March 21 program captures Stomp Out Suicide’s mission

Free event features nationally known speaker

 

Kevin Breel

Kevin Breel

Clint Riese and Jon Tatting
Forest Lake Times

Local nonprofit Stomp Out Suicide has made a large impact in just two years. Founded by Sean and Katie Haines, the parents of Alissa Haines, a Wyoming 15-year-old who died by suicide in 2011, the educational organization strives to spark conversation about suicide prevention and awareness.

Alissa Haines

Alissa Haines

In 2012, about 800 people turned out for a memorial 5K in Wyoming’s Goodview Park. That number increased for the second-annual “Race For Awareness.”

Also in 2013, more than 350 people attended a dinner and resource fair hosted by Stomp Out Suicide, Suicide Awareness Voices of Education, and the Forest Lake Area Partnership for Families.

Despite the young organization’s success, Stomp Out Suicide’s volunteer staff refuses to rest while there’s still work to be done.

The organization’s next big moment comes Friday, March 21, with a free “Stop the Stigma” event featuring nationally known comic Kevin Breel.

He raises awareness of depression and suicide prevention by combining comedy with an honest and hopeful conversation about mental health. Breel has appeared on MTV and Good Morning America and been featured in The Huffington Post. His presentation, “Confessions of a Depressed Comic,” went viral online, with more than half a million views in less than 30 days, and is one of the most watched TED talks of all time. (TED is a series of global conferences shared online that stem from a 1984 conference on technology and design.)

Sean Haines reached out to Breel after viewing a clip someone posted to Stomp Out Suicide’s Facebook page. He did not know the degree of Breel’s fame at that time, so he is impressed that Breel agreed to come.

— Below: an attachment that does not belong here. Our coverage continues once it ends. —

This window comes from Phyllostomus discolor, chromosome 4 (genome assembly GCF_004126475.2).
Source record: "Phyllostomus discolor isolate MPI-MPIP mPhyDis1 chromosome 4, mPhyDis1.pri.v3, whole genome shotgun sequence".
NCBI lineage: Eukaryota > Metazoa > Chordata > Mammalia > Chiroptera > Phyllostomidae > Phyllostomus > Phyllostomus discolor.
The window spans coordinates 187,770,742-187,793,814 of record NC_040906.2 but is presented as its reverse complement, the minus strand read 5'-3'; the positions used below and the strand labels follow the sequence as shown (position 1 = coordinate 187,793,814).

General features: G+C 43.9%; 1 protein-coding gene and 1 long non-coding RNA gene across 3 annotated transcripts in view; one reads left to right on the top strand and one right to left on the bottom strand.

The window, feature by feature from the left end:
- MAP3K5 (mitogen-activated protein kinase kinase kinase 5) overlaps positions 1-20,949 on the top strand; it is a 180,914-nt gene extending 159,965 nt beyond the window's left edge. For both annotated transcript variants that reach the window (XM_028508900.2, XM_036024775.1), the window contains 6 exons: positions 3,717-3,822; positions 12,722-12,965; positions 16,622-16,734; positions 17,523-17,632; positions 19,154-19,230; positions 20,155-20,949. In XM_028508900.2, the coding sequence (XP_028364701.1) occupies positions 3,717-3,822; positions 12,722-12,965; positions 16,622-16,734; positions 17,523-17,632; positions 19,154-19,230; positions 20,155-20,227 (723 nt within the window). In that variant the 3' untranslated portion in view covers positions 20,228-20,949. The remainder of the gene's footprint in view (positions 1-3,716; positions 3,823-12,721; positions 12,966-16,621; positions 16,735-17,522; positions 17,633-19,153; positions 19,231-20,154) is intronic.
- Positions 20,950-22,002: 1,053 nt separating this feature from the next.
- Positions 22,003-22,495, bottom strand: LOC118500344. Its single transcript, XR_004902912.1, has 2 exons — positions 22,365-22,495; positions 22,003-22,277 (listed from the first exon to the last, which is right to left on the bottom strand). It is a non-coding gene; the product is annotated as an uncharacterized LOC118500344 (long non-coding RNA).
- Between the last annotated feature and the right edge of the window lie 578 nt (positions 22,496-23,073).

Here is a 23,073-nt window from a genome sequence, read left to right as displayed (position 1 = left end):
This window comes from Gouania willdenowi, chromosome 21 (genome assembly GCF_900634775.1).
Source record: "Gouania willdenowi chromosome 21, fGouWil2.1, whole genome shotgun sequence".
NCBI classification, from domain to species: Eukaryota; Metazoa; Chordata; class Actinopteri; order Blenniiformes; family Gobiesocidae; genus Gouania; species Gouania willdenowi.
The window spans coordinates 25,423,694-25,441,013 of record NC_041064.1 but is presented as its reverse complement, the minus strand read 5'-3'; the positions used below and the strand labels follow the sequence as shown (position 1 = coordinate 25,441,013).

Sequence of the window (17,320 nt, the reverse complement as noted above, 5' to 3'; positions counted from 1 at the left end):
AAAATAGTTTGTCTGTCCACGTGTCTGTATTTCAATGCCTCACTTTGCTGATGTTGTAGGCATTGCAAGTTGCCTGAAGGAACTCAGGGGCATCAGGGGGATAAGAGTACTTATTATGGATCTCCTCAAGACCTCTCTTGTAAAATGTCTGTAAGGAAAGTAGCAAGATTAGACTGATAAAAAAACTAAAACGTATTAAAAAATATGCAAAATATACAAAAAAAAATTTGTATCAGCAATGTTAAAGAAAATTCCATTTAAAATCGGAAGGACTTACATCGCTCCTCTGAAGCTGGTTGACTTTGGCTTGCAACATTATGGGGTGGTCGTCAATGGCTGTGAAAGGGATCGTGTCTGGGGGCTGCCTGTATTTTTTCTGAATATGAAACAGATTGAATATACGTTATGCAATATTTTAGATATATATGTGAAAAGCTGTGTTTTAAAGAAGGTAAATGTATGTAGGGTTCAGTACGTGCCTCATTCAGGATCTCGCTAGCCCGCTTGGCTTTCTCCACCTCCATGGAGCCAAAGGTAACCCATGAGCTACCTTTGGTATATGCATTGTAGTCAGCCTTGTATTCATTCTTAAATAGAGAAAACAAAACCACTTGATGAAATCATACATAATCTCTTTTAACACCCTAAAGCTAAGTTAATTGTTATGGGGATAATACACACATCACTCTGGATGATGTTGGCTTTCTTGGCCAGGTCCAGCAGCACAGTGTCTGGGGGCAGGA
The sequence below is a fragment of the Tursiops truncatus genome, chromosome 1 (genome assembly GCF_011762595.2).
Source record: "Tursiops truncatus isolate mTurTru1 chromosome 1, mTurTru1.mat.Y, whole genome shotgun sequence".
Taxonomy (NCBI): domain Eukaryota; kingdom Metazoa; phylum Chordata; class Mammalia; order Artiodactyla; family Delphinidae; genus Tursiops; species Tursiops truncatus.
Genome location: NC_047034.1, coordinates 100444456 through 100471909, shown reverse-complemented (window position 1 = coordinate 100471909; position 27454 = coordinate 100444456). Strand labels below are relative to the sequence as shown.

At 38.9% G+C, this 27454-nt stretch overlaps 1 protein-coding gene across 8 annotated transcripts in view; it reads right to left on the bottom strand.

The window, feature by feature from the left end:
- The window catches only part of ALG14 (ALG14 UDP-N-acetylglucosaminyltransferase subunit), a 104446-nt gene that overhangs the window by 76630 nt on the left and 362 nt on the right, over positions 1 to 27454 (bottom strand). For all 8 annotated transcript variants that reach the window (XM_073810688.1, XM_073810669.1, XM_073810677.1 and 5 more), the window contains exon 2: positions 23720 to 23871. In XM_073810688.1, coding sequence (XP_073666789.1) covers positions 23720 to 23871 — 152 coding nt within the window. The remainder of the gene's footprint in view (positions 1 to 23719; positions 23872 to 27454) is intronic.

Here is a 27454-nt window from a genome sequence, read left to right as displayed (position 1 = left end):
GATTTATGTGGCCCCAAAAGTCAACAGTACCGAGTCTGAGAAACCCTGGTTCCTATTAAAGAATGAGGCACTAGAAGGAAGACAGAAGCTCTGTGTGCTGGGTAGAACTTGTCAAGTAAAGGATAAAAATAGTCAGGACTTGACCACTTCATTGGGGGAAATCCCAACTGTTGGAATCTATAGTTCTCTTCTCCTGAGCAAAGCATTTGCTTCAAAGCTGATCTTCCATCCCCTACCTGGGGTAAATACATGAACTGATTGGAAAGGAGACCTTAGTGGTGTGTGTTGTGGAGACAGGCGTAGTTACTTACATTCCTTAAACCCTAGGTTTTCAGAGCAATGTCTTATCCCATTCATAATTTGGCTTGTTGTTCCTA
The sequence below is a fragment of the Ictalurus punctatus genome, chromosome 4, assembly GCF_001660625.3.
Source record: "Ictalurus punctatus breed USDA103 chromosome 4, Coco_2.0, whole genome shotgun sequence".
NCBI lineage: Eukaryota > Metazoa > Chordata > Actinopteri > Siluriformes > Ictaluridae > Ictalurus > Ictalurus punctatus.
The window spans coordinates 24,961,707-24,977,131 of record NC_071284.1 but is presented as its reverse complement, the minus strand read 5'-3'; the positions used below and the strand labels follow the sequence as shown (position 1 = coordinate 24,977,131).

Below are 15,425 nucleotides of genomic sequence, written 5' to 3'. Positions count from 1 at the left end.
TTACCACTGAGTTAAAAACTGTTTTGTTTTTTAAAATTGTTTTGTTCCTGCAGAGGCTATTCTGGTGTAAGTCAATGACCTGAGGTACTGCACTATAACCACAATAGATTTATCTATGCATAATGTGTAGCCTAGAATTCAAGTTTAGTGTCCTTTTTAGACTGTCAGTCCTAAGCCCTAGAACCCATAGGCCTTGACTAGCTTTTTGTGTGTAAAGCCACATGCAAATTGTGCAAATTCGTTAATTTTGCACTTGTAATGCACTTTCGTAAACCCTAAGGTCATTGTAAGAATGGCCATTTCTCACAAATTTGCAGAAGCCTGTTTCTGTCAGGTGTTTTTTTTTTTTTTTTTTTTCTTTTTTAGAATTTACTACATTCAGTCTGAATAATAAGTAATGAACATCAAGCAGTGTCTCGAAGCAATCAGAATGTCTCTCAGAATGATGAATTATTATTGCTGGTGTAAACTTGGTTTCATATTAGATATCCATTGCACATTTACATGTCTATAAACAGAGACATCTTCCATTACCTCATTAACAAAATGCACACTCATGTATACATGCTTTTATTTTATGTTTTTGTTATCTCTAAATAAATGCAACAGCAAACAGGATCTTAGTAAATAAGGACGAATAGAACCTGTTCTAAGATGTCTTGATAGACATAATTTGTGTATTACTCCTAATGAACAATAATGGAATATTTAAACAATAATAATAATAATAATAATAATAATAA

Stomp-Out-Suicide-logo-932x1024“His message just fits right in,” Haines said. “He’s all about coming out here.”

Stomp Out Suicide is using funds raised at the Race for Awareness to cover Breel’s expenses, meaning no admission will be charged for his appearance at 7 p.m. March 21 in the high school auditorium.

Getting the message out there for free is the best way to attack the stigma the event’s title refers to, Haines said.

“Youth and adults need to understand it’s OK to reach out,” he said. “We want everyone to get out here to hear Kevin speak and spread the word. The more we can keep the message in front of people, the better the odds that we may be able to get someone the help they need.”

Breel has become an in-demand speaker at schools all over North America. Stomp Out Suicide and the Forest Lake Area Partnership for Families will also bring Breel to North Branch and Chisago Lakes high schools during school-day symposiums, also on March 21.

Originally scheduled for Feb. 13, the “Stop the Stigma” event will also feature a mental health resource fair put on by the Forest Lake Area Partnership for Families starting at 5:30 p.m.

Guests are welcome to enjoy free pizza and refreshments while they last, courtesy of Canvas Health. Stomp Out Suicide will also have a booth selling its new line of T-shirts featuring inspirational quotes. The resource fair concludes at 6:45 p.m. to allow guests to move into the auditorium.

For more information on the event or its sponsors, visit www.stompoutsuicide.com or http://flapf.org.

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